I’ll worry about roadblocks and setbacks, heartbreak and disappointment. Already I can hear this little voice in my head saying, “you’ve done this before, where did it get you?”

I think even the middle ground could be a pretty fantastic place to land.

It got me pretty far, actually. Just sometimes I fail to remember what I now take for granted.

If life has taught me anything, it’s that reality is usually a middle ground, not as terrible as we fear or as incredible as we hope, but in this case I think even the middle ground for me could be a pretty fantastic place to land.

As I write this my body is aching, I’m worried how I’m going to pay my bills this month and I haven’t had a good night’s sleep in more than a week. Reality can sap the joy out of dreams if you let it, but today I’m not going to let it.

I’m going to wish on a shooting star, then take the first step to make my dreams come true.


Image Credit: (Magic Lamp) © Flynt – Bigstock

Facing the Fire

One of my best friends’ heart is breaking this week.

Her younger brother is dying of cancer; he may be gone by the time you read this. He was diagnosed several years ago and immediately went in for surgery. After the surgery, he developed an infection, which prevented him from getting chemotherapy in a timely manner. Despite that, once he did receive that treatment it initially seemed to be successful, however, eventually the cancer spread, and he will lose his battle.

He is a man of faith,

and while this is not a blog about spiritual things, it’s important to know I share his faith and look forward to an eternity of fullness with God. I speak of it here only because for a long time I wondered if I really believed in an afterlife. Faith is a funny thing. You speak the words, but do you believe them? When I learned how close this young man was to death, my immediate thought was, soon he will be with his Savior. My faith, thankfully, is real.

Stormy skies IIIMy friend, Laurie, has faced so much in recent years. I don’t know how she bears it, but she does it with grace and humor. And probably the occasional meltdown. About seven or eight years ago her husband Dave, whose mental state had been failing steadily throughout their marriage, was diagnosed with a benign brain tumor. He was on the verge of death when he had his surgery. Fortunately, he’s had an incredible recovery from that trauma — and it is a trauma, don’t let the word benign fool you — but his troubles weren’t over.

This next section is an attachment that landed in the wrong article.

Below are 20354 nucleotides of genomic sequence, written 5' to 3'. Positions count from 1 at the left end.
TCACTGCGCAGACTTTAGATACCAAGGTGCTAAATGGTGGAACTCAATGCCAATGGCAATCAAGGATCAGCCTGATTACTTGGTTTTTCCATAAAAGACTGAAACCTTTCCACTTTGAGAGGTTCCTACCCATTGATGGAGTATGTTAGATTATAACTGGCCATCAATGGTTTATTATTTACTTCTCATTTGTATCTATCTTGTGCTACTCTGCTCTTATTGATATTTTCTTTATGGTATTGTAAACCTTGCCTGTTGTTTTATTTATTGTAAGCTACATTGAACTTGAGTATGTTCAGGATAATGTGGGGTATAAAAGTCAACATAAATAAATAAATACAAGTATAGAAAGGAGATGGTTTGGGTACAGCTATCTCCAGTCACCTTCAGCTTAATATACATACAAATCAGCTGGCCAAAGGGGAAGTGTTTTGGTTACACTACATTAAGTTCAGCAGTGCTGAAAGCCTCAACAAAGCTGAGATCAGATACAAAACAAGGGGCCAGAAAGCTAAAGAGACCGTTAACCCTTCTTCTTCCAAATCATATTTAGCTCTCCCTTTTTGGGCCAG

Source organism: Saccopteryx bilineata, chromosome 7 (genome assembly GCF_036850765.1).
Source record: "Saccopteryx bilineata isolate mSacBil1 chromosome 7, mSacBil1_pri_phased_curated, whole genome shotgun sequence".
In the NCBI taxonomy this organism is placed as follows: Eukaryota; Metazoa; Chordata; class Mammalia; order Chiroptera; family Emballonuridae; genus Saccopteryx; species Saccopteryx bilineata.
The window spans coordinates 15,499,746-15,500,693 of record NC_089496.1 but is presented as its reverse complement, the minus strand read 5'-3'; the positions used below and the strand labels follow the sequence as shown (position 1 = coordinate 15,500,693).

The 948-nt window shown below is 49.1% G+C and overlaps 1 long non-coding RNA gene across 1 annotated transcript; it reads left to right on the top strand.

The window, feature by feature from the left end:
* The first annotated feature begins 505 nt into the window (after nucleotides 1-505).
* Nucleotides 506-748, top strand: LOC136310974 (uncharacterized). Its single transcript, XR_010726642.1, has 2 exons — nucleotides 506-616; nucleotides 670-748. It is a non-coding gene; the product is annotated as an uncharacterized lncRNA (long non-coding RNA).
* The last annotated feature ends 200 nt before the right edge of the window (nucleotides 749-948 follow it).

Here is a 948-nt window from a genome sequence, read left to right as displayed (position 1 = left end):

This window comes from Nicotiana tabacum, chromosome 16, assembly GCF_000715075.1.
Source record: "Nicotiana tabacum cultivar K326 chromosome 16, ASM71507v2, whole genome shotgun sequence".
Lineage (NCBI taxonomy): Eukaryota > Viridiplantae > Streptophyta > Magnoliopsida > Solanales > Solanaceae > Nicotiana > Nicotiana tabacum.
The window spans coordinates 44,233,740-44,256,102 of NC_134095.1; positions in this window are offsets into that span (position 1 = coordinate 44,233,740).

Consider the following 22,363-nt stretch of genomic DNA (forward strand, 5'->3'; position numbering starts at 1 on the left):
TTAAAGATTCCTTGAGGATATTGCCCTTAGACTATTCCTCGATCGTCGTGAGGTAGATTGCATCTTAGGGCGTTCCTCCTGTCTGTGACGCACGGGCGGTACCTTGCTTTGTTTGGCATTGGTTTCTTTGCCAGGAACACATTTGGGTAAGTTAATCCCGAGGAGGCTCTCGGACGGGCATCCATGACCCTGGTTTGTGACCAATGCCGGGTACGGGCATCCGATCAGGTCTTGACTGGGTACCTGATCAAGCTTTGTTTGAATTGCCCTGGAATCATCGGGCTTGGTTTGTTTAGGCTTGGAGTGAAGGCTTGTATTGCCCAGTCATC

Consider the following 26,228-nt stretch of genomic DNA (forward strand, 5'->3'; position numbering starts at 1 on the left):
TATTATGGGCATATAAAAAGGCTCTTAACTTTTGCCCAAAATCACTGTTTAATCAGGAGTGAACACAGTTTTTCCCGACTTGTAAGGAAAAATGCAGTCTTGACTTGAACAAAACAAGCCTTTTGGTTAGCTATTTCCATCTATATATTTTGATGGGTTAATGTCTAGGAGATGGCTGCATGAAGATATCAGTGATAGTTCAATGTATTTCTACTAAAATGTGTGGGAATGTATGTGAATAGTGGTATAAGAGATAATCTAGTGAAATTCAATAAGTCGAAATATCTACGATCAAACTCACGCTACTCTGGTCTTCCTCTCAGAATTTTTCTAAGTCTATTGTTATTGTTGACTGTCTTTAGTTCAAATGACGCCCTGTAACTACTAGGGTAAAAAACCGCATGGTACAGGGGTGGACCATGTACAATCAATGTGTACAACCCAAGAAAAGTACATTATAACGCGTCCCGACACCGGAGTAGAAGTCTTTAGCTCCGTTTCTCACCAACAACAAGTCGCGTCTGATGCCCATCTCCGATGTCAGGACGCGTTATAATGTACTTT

Sometimes the hits keep coming.

About the time Laurie’s brother was declared cancer-free, before it came back with a vengeance, and maybe four years after her husband’s brain surgery, Dave was diagnosed with the exact same kind of cancer her brother had. She was in shock. Thankfully, mercifully, his treatment went beautifully, and he was cancer-free at the end of the chemo treatments.

Except — wait — a brand-new tumor developed three months later. So they started all over again. By this time they knew her brother was in dire straits, and while Dave’s situation still looked a whole lot better, it was cancer. Cancer is a bitch.

Oh, I forgot to mention. During this entire time Laurie’s mom’s health was steadily failing. She died last December.

Dave is cancer-free now and we’re believing the best.

It can be a lonely journey sometimes.

Those of you who’ve been through this sort of thing know the myriad of challenges that come along with trials like these. Laurie has had to take time off of work and that has put a strain on her relationship with her employer. Their finances have taken a hit.